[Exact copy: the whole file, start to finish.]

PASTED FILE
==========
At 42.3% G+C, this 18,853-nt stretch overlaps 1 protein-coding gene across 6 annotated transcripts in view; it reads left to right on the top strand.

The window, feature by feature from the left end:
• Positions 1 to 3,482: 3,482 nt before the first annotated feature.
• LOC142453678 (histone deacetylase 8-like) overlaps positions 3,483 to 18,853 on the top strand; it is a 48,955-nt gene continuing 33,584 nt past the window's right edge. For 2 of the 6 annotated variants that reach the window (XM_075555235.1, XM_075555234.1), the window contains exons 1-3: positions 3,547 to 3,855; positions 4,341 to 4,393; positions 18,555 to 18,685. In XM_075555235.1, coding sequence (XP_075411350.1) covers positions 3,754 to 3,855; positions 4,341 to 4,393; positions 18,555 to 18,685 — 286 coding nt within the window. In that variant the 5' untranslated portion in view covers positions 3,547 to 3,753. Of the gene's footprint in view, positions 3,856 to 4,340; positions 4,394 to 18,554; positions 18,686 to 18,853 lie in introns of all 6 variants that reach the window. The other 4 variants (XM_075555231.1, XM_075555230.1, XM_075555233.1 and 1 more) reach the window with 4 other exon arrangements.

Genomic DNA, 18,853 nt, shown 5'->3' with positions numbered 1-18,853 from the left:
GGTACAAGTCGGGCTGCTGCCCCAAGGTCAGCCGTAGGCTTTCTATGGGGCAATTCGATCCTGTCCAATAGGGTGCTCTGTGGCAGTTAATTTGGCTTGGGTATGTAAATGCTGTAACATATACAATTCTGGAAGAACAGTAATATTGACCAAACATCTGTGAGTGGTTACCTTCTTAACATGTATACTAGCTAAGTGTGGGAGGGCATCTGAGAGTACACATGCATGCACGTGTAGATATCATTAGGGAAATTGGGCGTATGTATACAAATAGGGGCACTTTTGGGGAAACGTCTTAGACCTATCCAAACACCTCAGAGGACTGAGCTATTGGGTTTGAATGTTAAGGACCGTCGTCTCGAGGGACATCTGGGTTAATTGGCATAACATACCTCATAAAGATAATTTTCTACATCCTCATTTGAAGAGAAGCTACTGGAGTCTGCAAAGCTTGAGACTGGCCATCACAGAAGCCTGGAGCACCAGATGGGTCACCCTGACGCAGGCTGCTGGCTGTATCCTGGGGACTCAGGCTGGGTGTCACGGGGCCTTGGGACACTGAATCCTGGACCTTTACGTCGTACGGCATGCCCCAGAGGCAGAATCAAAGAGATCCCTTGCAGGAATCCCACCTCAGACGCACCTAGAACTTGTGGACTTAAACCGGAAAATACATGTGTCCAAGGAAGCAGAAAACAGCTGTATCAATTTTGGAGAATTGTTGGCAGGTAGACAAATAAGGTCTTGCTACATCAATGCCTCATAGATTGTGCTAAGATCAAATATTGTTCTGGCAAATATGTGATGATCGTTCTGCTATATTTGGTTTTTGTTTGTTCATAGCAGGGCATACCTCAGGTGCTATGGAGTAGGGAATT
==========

At 42.3% G+C, this 18,853-nt stretch overlaps 1 protein-coding gene across 6 annotated transcripts in view; it reads left to right on the top strand.

The window, feature by feature from the left end:
• Positions 1 to 3,482: 3,482 nt before the first annotated feature.
• LOC142453678 (histone deacetylase 8-like) overlaps positions 3,483 to 18,853 on the top strand; it is a 48,955-nt gene continuing 33,584 nt past the window's right edge. For 2 of the 6 annotated variants that reach the window (XM_075555235.1, XM_075555234.1), the window contains exons 1-3: positions 3,547 to 3,855; positions 4,341 to 4,393; positions 18,555 to 18,685. In XM_075555235.1, coding sequence (XP_075411350.1) covers positions 3,754 to 3,855; positions 4,341 to 4,393; positions 18,555 to 18,685 — 286 coding nt within the window. In that variant the 5' untranslated portion in view covers positions 3,547 to 3,753. Of the gene's footprint in view, positions 3,856 to 4,340; positions 4,394 to 18,554; positions 18,686 to 18,853 lie in introns of all 6 variants that reach the window. The other 4 variants (XM_075555231.1, XM_075555230.1, XM_075555233.1 and 1 more) reach the window with 4 other exon arrangements.

Genomic DNA, 18,853 nt, shown 5'->3' with positions numbered 1-18,853 from the left:
GGTACAAGTCGGGCTGCTGCCCCAAGGTCAGCCGTAGGCTTTCTATGGGGCAATTCGATCCTGTCCAATAGGGTGCTCTGTGGCAGTTAATTTGGCTTGGGTATGTAAATGCTGTAACATATACAATTCTGGAAGAACAGTAATATTGACCAAACATCTGTGAGTGGTTACCTTCTTAACATGTATACTAGCTAAGTGTGGGAGGGCATCTGAGAGTACACATGCATGCACGTGTAGATATCATTAGGGAAATTGGGCGTATGTATACAAATAGGGGCACTTTTGGGGAAACGTCTTAGACCTATCCAAACACCTCAGAGGACTGAGCTATTGGGTTTGAATGTTAAGGACCGTCGTCTCGAGGGACATCTGGGTTAATTGGCATAACATACCTCATAAAGATAATTTTCTACATCCTCATTTGAAGAGAAGCTACTGGAGTCTGCAAAGCTTGAGACTGGCCATCACAGAAGCCTGGAGCACCAGATGGGTCACCCTGACGCAGGCTGCTGGCTGTATCCTGGGGACTCAGGCTGGGTGTCACGGGGCCTTGGGACACTGAATCCTGGACCTTTACGTCGTACGGCATGCCCCAGAGGCAGAATCAAAGAGATCCCTTGCAGGAATCCCACCTCAGACGCACCTAGAACTTGTGGACTTAAACCGGAAAATACATGTGTCCAAGGAAGCAGAAAACAGCTGTATCAATTTTGGAGAATTGTTGGCAGGTAGACAAATAAGGTCTTGCTACATCAATGCCTCATAGATTGTGCTAAGATCAAATATTGTTCTGGCAAATATGTGATGATCGTTCTGCTATATTTGGTTTTTGTTTGTTCATAGCAGGGCATACCTCAGGTGCTATGGAGTAGGGAATT